Zombies Among Us

A few years back I wrote a blog (What’s So Scary About…?) where I shared what scares me and what doesn’t. I’ve never been much interested in your run-of-the-mill monsters: vampires, werewolves, and the like. Especially zombies. Lately, however, I’ve been re-thinking my take on those groaning, flesh-eating, walking-corpse-types.

The zombie, or revenant, originated from Haitian folklore and the practice of voodoo, where it is thought the soul is dualistic – of flesh and spirit. Through magic, a corpse can be reanimated, or a spirit can be removed from a body and transferred to another body or enslaved within a receptacle, like a bottle.

Today’s popular image of the zombie can most be attributed to George A. Romeo’s low-budget horror production The Night of the Living Dead (1968). In the film, walking corpses terrorize a group of people barricaded in a house near a cemetery. These undead folk have been reanimated by inexplicable means and now stumble about, with moaning mouths agape and vacant stares in search of human limbs to nosh.

I get the horror of the whole flesh-eating aspect of these monsters. I mean, zombies wouldn’t be scary without that. Just annoying. But it really doesn’t make sense, does it? They’re dead. Why do they need to eat anything, particularly human flesh? Many of them are so rotted they don’t even have digestive tracks, so what’s the point? And do zombies poop? (Thank you, Craig Ferguson, for that observation.)

There have been numerous re-imaginings of zombies these past decades. In the 1985 comedy-horror film Return of the Living Dead, the undead come about as a result of toxic waste seeping into the earth, and the monsters desire to eat, specifically, brains. In 28 Days Later (2002), there’s the “rage-virus” epidemic. Here, those infected attack with extreme violence and they can run, very fast. Now that’s a scary combination.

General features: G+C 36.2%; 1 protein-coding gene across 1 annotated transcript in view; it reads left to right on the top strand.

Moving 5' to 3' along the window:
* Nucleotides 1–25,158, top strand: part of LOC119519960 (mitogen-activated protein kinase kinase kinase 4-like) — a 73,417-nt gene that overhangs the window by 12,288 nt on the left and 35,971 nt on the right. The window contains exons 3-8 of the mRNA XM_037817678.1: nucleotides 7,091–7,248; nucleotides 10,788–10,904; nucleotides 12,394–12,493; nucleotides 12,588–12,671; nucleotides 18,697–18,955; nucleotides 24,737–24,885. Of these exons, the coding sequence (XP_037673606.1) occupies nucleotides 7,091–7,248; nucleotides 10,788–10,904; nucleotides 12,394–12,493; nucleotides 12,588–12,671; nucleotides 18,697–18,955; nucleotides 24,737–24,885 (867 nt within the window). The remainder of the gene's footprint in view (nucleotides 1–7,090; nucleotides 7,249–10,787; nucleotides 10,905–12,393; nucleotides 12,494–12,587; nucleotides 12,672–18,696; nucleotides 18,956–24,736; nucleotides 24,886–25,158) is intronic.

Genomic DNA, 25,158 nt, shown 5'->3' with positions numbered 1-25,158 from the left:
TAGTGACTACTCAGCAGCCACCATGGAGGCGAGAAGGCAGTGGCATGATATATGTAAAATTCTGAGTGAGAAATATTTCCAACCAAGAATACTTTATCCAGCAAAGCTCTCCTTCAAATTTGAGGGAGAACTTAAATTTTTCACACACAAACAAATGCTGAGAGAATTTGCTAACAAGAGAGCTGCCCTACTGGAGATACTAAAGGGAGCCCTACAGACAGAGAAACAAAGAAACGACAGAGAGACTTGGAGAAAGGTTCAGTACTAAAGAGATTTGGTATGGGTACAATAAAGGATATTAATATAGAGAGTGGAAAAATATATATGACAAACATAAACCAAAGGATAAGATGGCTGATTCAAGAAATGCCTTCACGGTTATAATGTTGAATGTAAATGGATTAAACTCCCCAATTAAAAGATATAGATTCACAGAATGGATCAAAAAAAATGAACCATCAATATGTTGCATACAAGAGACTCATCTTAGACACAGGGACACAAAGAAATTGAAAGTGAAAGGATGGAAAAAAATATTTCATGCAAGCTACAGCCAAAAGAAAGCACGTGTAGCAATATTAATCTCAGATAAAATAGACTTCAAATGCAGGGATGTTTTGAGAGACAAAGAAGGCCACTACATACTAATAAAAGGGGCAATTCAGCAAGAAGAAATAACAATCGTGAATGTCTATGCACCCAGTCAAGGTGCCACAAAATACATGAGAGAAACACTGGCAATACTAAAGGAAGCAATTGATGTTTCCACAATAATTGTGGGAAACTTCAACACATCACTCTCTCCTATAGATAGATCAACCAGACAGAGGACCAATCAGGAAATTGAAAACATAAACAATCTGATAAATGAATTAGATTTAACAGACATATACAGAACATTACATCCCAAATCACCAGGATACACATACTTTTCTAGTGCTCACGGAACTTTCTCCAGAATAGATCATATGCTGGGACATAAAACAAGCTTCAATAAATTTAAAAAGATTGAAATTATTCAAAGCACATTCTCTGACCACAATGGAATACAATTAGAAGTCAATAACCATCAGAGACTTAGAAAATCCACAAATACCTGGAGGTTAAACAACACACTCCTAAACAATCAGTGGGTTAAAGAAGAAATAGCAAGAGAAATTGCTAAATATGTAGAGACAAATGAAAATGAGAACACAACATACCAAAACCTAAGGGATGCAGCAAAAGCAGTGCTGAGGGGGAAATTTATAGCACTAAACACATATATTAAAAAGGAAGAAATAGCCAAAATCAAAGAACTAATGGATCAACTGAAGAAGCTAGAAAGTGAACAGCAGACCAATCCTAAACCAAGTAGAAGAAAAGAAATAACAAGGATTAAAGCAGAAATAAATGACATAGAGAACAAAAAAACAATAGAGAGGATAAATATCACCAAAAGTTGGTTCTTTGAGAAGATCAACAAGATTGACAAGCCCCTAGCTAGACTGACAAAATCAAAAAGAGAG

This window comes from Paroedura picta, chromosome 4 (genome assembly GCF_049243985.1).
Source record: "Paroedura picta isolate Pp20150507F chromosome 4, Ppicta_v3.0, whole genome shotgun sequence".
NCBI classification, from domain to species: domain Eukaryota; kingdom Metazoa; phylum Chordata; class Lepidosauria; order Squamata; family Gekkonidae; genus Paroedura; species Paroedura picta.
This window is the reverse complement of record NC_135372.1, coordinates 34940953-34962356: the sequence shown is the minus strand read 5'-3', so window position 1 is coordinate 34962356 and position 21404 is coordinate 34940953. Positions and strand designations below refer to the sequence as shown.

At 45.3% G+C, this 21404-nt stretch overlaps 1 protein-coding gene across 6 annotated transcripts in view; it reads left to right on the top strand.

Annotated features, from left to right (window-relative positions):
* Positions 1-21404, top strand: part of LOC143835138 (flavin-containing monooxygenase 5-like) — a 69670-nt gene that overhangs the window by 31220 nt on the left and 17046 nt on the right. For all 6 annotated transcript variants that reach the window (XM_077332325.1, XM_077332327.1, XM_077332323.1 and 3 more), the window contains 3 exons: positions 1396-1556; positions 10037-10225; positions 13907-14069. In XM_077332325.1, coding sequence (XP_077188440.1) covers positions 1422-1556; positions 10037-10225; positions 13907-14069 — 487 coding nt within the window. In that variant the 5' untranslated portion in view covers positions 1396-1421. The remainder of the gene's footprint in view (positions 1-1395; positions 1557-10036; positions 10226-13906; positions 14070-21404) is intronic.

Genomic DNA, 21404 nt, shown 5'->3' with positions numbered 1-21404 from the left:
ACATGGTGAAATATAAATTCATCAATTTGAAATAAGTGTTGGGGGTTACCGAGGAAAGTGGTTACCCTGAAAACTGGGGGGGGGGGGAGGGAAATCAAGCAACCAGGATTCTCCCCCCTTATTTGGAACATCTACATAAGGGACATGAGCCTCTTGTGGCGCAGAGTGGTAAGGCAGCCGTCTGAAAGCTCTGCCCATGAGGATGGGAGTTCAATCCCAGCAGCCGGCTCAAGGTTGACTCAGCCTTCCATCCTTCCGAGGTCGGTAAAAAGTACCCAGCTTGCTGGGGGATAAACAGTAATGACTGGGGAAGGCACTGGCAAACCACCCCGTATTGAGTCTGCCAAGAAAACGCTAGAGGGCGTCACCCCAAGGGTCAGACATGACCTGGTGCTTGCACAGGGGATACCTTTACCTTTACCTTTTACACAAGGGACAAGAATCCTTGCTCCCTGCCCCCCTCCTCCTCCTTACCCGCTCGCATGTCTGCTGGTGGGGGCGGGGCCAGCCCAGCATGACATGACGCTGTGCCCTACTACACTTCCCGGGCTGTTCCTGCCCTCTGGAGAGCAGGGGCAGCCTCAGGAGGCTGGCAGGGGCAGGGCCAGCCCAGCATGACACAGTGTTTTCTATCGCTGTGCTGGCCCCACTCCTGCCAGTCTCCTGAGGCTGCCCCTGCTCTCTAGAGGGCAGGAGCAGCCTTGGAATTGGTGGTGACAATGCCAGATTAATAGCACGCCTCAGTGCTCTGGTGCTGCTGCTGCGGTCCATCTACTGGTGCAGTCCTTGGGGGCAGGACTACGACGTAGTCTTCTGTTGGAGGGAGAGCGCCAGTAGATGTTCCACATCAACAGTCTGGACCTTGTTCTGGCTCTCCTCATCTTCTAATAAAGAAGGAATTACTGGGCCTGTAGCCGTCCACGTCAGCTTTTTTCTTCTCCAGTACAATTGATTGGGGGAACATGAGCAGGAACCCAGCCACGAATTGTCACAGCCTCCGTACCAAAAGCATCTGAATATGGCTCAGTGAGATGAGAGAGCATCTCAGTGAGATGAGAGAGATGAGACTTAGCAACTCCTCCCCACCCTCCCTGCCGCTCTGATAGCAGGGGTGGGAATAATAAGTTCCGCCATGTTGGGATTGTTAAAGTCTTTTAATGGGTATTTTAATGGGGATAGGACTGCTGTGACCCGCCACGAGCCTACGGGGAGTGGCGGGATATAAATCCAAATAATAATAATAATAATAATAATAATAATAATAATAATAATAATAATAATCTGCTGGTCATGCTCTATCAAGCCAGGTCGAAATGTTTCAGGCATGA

So, why my change of opinion about these horrific creatures above the other aforementioned beasts? Because unlike your more traditional monster, living-dead beings are actually among us. Metaphorically, I mean. There’s a myriad of parallels between zombies and what’s become of us – socially and culturally – today. For decades, ever so slowly, we’ve turned our brains off, and lost our souls:

We send off quick text messages or emails instead of sitting down and penning a heartfelt letter.

We walk around with our face in a phone, sometimes tripping off a curb or running into objects, oblivious to the world immediately next us.

We load up on “head-meds” to cover-up our stress, anxiety, and depression, losing much of what makes us functional in other ways.

We shop online (sans pandemic) rather than going out to a store. God forbid you’d have to converse and interact with another person!

We have meal-kits sent to our home so we don’t have to crack open a cookbook and go to the market (see previous).

(You’re welcome to add your own examples to this list.)